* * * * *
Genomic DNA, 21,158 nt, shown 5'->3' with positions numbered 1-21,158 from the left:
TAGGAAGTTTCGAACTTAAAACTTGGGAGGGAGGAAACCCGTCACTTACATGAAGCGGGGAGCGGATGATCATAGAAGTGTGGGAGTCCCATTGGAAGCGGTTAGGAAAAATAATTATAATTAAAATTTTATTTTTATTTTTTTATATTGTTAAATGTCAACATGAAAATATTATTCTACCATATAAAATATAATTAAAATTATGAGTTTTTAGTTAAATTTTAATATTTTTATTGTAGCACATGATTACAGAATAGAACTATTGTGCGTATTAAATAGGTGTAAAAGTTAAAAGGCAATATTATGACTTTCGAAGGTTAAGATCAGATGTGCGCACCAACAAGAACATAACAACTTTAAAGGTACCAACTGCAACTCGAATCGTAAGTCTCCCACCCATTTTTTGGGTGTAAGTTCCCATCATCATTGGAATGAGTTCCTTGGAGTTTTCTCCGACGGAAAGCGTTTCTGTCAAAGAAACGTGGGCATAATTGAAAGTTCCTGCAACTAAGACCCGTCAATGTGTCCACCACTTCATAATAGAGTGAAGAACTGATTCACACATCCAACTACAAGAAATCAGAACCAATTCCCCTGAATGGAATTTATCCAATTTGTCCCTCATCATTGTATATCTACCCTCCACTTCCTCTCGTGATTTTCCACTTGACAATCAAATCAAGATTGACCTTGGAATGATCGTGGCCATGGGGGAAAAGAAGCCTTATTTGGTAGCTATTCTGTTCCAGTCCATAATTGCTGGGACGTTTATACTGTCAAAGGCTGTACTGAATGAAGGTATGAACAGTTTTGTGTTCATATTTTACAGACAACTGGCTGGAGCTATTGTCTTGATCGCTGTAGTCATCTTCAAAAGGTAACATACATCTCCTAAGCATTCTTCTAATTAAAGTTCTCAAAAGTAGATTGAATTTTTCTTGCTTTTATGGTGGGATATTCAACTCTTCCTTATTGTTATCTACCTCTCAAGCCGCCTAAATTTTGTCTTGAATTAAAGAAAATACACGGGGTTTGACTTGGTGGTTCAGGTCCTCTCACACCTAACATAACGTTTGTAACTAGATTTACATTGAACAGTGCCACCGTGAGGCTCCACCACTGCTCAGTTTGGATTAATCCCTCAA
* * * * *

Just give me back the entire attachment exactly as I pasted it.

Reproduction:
Genomic DNA, 21,158 nt, shown 5'->3' with positions numbered 1-21,158 from the left:
TAGGAAGTTTCGAACTTAAAACTTGGGAGGGAGGAAACCCGTCACTTACATGAAGCGGGGAGCGGATGATCATAGAAGTGTGGGAGTCCCATTGGAAGCGGTTAGGAAAAATAATTATAATTAAAATTTTATTTTTATTTTTTTATATTGTTAAATGTCAACATGAAAATATTATTCTACCATATAAAATATAATTAAAATTATGAGTTTTTAGTTAAATTTTAATATTTTTATTGTAGCACATGATTACAGAATAGAACTATTGTGCGTATTAAATAGGTGTAAAAGTTAAAAGGCAATATTATGACTTTCGAAGGTTAAGATCAGATGTGCGCACCAACAAGAACATAACAACTTTAAAGGTACCAACTGCAACTCGAATCGTAAGTCTCCCACCCATTTTTTGGGTGTAAGTTCCCATCATCATTGGAATGAGTTCCTTGGAGTTTTCTCCGACGGAAAGCGTTTCTGTCAAAGAAACGTGGGCATAATTGAAAGTTCCTGCAACTAAGACCCGTCAATGTGTCCACCACTTCATAATAGAGTGAAGAACTGATTCACACATCCAACTACAAGAAATCAGAACCAATTCCCCTGAATGGAATTTATCCAATTTGTCCCTCATCATTGTATATCTACCCTCCACTTCCTCTCGTGATTTTCCACTTGACAATCAAATCAAGATTGACCTTGGAATGATCGTGGCCATGGGGGAAAAGAAGCCTTATTTGGTAGCTATTCTGTTCCAGTCCATAATTGCTGGGACGTTTATACTGTCAAAGGCTGTACTGAATGAAGGTATGAACAGTTTTGTGTTCATATTTTACAGACAACTGGCTGGAGCTATTGTCTTGATCGCTGTAGTCATCTTCAAAAGGTAACATACATCTCCTAAGCATTCTTCTAATTAAAGTTCTCAAAAGTAGATTGAATTTTTCTTGCTTTTATGGTGGGATATTCAACTCTTCCTTATTGTTATCTACCTCTCAAGCCGCCTAAATTTTGTCTTGAATTAAAGAAAATACACGGGGTTTGACTTGGTGGTTCAGGTCCTCTCACACCTAACATAACGTTTGTAACTAGATTTACATTGAACAGTGCCACCGTGAGGCTCCACCACTGCTCAGTTTGGATTAATCCCTCAA